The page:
This is on the front page of today's Daily Gleaner.
I did speak to Mr. Berry yesterday and gave him my comment for him to use when he ran this piece.
Plus, it's been on every radio station this morning.
Geez, even Premier Graham couldn't wait until it was official before saying something!
I'm just passing along the message.
That's not really telling is it?
NB Liquor makes tracks to station
Published Friday September 11th, 2009
Deal | Crown corp. says new store to be twice the size of old one on King Street A1 By SHAWN BERRY
Fredericton's historic train station is getting a new lease on life.
Better days ahead: NB Liquor is taking over the York Street Train Station, where it plans to build a liquor store.
The provincial government has given NB Liquor the OK to rent the Fredericton landmark owned by J.D. Irving Ltd."
A deal has been negotiated with JDI for NB Liquor to lease the refurbished York Street Train Station," said Fredericton-Silverwood MLA Rick Miles on Thursday.
The York Street Train Station has been a focal point of debate over heritage properties in the city. In recent years, residents have grown concerned that the roof would collapse in winter under the weight of heavy snow.
Details of the lease deal weren't available Thursday.
While a media conference is expected next week, Premier Shawn Graham let out word of the deal during a funding announcement Thursday for the Fredericton YMCA.
"We're going to be back here soon for another important announcement for a little railway station down at the bottom of the hill," he said.
Officials from J.D. Irving said they continue to pursue a development on the site that will facilitate the restoration of the train station.
"We are hopeful of good news in the near future. We are unable to comment further," said company spokesman Geoff Britt.
NB Liquor CEO Dana Clendenning confirmed there's an agreement, but he wouldn't discuss specifics, such as the price.
"The terms and conditions are still being kept confidential,'' he said. "They're not finalized. We will have a press conference next week.''
Clendenning did say the location will be run as a corporate store that will have a unique design and unique services.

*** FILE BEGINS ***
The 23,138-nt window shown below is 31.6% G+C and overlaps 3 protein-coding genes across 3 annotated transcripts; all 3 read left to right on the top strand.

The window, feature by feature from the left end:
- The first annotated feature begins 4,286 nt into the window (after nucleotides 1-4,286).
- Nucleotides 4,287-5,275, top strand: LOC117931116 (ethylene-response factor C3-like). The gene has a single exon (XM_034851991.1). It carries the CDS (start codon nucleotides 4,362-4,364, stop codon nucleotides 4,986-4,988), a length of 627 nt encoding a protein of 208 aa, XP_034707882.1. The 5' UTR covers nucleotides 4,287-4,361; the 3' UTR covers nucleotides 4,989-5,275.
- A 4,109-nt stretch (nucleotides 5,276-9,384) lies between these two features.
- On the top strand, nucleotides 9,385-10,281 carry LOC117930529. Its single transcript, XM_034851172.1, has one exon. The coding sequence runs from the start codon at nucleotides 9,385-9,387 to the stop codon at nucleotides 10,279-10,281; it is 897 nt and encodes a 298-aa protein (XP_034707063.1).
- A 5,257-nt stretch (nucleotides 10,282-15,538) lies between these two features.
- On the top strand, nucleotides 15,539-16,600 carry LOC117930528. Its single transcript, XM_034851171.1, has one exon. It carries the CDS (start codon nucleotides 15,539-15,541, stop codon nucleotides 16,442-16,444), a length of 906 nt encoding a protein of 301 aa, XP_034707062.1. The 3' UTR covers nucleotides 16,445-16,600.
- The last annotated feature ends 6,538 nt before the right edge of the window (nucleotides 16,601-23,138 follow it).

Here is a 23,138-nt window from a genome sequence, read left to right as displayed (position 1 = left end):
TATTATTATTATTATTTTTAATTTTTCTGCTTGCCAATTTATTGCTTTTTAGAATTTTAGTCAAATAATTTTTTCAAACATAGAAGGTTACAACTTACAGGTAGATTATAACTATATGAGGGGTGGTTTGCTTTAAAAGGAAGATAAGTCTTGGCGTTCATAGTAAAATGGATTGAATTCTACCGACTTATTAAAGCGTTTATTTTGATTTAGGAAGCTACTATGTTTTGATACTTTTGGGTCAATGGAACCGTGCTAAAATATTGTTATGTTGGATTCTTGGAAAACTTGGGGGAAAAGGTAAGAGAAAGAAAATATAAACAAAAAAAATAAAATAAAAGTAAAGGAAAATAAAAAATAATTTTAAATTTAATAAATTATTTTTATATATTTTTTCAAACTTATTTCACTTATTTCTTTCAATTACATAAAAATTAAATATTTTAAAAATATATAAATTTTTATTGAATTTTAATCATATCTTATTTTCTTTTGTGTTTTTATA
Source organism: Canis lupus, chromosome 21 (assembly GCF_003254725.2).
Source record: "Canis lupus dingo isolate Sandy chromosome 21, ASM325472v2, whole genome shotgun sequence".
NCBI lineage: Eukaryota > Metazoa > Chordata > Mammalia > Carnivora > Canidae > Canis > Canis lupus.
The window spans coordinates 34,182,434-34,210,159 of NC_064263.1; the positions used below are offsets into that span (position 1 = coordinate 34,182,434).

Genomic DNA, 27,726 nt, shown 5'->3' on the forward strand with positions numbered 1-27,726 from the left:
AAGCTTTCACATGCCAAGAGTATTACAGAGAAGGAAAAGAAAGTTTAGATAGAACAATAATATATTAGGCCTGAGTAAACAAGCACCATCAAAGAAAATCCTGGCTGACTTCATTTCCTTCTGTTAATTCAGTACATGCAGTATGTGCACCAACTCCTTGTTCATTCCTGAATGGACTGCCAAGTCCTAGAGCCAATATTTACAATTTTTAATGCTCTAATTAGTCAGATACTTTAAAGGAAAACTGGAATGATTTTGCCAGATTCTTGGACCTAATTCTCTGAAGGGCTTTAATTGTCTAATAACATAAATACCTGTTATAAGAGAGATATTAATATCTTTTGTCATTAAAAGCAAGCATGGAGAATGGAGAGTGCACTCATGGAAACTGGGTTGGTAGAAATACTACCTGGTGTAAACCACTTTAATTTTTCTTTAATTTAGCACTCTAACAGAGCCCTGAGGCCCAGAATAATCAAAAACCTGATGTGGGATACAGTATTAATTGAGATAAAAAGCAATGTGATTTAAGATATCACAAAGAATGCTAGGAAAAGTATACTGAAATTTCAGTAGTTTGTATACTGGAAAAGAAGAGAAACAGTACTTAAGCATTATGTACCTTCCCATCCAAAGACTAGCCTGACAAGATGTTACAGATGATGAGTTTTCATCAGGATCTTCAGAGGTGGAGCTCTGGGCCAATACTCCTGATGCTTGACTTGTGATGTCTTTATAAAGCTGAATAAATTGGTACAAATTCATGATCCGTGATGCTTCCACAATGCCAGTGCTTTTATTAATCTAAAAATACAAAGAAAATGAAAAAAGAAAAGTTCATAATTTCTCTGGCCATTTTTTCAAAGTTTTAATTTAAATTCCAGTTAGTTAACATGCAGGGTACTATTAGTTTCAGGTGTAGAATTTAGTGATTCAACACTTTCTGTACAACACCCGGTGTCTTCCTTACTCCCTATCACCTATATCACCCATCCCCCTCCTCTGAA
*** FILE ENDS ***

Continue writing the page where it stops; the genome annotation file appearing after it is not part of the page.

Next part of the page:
He said the Crown corporation likes the location given the easy access, ample parking and the store's proximity to the downtown, residential areas and university campuses.
NB Liquor was criticized for its decision to abandon the downtown when it closed its store on King Street last year.
The new store, he said, will be about twice the size of the King Street one.
The liquor store deal, which will see the property rejuvenated, is expected to help spur commercial development on about eight acres of surrounding land, Miles said.
"It's hoped that this project will stimulate redevelopment in that area of the city," he said. "It's been eyesore for too long."With the cost of restoring the train station pegged at $2 million, J.D. Irving said it would need to redevelop the property in the context of a larger business venture.
Mayor Brad Woodside said it was time for something to get done.
"I think this is as good as it gets in terms of news for Frederictonians. I say that because we have been subjected to this eyesore for so long," Woodside said from Collingwood, Ont., where he's attending meetings of the board of the Federation of Canadian Municipalities.
Woodside has been vocal about the need to do something to the property.
"I meant what I said ... People have been upset with me every time I stood up and made it an issue, but I was determined to see a resolution."
Under the Heritage Railways Stations Protection Act, the owner of a historic train station isn't obliged to fix it up, but must get a ministerial order from the federal Environment Department to alter the structure or demolish it.
The nature of the federal legislation left the city powerless to intervene, Woodside said.
"There was absolutely nothing that I could have done. If there was, I felt seriously enough that I would have taken someone to court."
Tim Scammell, president of Fredericton Friends of the Railway Inc., a community group that has pressed decision-makers to keep the station from crumbling, welcomed the news.
"I think that's absolutely wonderful. We've been waiting six long years for this," he said Thursday.
"I always said I don't care who goes in and takes care of it, as long as it's fixed. I'm glad it's going to be saved because otherwise we were heading down that track of being lost forever."
Members of Branch 4 of the Royal Canadian Legion were reportedly working on a proposal to buy the station.
The choice was logical, members said, given that the last glimpse of home for many local servicemen who served in the two world wars was the train station.
Clendenning said NB Liquor acknowledges that the station played a pivotal role in the lives of many New Brunswickers and especially those who headed off to war.
"We are discussing ways of recognizing the role that the station played in the transportation of veterans to and from the Second World War."
For the record, I am totally on side with what is being discussed here and have advised all stakeholders that I am willing to be there and assist every step of the way.
A few years ago I did criticize Brad Woodside for what was (was not) going on to preserve the station but we have long since pitched tents in the same camp and gave joined forces.
But this isn't anything official!
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